3. Collection and analysis of information, biospecimens, or records by or for a criminal justice agency for activities authorized by law or court order solely for criminal justice or criminal investigative purposes.
  4. Authorized operational activities (as determined by each agency) in support of intelligence, homeland security, defense, or other national security missions.

Secondary Research Use

Secondary Research Use is not defined in the regulations, but the Final Rule’s preamble (HHS 2017) states it is “re-using [for research purposes] identifiable and non-identifiable information and biospecimens that are collected for some other ‘primary’ or ‘initial’ activity” (such as from research studies other than the proposed research study).

The information or biospecimens that are used for secondary research would generally be found by the investigator in the following: Records, Information Systems, Archives, Databanks (in the case of information), Tissue repositories (such as a hospital’s department for storing clinical pathology specimens or the excess portion of removed tissue or blood that was drawn for clinical purposes)

Single IRB (SIRB) Review and Cooperative Research

“Single IRB review” is also not specifically defined in the Final Rule. However, 46.114 (HHS 2017) adds a requirement for institutions located in the U.S., that are engaged in federal cooperative research, to rely upon approval by a sIRB for the portion of research that is conducted in the U.S. “Cooperative research” is explained within the regulation at 46.114 as research “involving more than one institution” (in other words, essentially all federal multi-site research). Single IRB is synonymous with “reviewing IRB” and “IRB of record.” All other IRBs are “relying IRBs.” Further guidance is expected from the Office for Human Research Protections (OHRP).

Vulnerable (to coercion or undue influence)

The term “vulnerable” is not included in the definitions section, but the wording surrounding it has been updated in both 46.107 (IRB membership requirements) and 46.111 (Criteria for approval of research). The Final Rule uses the term “individuals with impaired decision-making ability”. The Final Rule’s preamble (HHS 2017) states that the possibility of coercion or undue influence could affect the ability to make an informed decision about participating in research. Therefore, IRBs should consider vulnerability of the subjects in research studies “as a function of the possibility of coercion or undue influence” (HHS 2017). The preamble states that this type of vulnerability alone should be the IRB focus of concern in determinations about vulnerable populations. The preamble also notes that the assessment of the equitable selection of subjects, as noted at 46.111(a)(3), should include factors like societal marginalization or discrimination. Likewise, the preamble discusses that the criterion at 46.111(a)(1) includes risks of harm that some might term “vulnerabilities,” which are not covered by the regulatory term.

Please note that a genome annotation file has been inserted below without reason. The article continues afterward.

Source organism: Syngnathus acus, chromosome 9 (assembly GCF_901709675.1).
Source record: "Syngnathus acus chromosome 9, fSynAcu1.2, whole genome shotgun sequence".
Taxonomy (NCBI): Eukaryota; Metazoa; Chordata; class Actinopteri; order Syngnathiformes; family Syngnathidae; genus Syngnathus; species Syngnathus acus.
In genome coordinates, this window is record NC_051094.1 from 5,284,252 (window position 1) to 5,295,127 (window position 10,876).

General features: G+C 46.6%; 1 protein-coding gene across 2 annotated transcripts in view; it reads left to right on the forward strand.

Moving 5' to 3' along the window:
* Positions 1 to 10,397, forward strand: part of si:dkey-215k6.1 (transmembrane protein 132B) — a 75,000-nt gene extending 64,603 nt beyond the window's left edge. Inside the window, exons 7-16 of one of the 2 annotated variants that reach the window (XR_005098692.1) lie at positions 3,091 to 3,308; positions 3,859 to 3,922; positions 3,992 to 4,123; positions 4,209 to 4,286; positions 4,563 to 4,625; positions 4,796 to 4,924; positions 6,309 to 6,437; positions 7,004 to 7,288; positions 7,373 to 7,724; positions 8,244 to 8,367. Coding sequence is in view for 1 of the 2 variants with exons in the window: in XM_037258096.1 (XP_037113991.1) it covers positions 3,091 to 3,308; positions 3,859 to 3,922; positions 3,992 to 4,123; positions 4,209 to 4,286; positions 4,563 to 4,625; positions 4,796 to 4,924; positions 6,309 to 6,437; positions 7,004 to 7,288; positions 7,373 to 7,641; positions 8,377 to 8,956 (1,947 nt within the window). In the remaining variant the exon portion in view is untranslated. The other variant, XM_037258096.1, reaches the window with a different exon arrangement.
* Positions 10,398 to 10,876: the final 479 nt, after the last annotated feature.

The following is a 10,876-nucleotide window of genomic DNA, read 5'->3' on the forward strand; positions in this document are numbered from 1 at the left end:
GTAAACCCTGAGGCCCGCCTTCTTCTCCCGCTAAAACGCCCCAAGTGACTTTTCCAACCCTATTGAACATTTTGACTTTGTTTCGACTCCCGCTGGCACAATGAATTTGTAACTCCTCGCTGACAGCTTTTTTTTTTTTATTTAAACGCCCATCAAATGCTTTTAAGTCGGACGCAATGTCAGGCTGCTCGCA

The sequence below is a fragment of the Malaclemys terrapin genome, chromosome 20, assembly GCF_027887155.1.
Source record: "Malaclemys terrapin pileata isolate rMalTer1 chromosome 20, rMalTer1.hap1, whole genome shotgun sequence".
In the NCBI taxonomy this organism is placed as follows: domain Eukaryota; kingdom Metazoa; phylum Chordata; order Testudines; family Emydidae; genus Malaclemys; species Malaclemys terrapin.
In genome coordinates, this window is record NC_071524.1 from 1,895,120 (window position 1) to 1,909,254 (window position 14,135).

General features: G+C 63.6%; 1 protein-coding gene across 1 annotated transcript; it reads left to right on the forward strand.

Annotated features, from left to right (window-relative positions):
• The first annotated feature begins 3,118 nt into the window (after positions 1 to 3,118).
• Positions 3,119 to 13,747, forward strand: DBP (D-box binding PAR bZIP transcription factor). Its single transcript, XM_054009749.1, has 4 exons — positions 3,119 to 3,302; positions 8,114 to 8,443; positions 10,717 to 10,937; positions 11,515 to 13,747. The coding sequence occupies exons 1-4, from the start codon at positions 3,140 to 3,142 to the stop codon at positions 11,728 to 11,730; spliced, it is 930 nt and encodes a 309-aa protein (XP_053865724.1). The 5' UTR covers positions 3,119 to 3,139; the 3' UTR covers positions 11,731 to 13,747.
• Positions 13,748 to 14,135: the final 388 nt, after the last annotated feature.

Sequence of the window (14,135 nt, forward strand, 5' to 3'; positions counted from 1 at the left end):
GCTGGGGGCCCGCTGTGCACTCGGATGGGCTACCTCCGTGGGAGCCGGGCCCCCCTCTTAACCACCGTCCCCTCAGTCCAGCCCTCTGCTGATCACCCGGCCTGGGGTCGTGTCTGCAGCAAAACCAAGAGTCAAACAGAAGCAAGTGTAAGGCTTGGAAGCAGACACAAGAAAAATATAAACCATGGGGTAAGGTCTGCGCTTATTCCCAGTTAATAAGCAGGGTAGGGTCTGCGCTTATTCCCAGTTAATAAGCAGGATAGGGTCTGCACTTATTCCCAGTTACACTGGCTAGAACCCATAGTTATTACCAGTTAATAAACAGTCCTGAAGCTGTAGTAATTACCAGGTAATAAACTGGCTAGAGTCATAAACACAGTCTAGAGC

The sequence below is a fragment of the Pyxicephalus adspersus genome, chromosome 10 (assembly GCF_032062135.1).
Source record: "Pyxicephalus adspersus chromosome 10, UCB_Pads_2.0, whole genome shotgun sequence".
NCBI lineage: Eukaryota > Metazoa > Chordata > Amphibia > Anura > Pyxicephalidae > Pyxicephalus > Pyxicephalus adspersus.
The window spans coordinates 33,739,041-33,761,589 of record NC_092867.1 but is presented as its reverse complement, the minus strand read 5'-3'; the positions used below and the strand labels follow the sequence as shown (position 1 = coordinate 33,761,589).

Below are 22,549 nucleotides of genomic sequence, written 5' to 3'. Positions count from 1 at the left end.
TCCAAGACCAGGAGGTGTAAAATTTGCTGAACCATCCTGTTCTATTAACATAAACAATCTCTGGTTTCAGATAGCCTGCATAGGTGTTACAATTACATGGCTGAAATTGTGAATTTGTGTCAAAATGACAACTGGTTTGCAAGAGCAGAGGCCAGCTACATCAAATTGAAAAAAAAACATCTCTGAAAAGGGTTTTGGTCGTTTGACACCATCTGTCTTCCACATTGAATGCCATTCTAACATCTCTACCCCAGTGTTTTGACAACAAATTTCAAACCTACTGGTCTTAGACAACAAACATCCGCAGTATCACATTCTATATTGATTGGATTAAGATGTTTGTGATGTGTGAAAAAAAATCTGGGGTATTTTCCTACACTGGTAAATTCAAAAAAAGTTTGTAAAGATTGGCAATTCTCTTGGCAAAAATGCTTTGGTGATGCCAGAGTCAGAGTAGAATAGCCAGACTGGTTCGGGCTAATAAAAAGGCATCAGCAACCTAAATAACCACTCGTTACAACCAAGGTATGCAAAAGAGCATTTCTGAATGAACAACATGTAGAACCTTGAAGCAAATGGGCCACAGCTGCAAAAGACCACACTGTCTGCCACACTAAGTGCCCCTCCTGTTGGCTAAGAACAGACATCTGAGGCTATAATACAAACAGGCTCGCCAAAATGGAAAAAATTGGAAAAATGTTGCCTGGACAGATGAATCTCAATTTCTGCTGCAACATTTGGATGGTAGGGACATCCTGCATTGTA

Written or in Writing

Written or in writing for purposes of this part, refers to writing on a tangible medium (e.g., paper) or in an electronic format.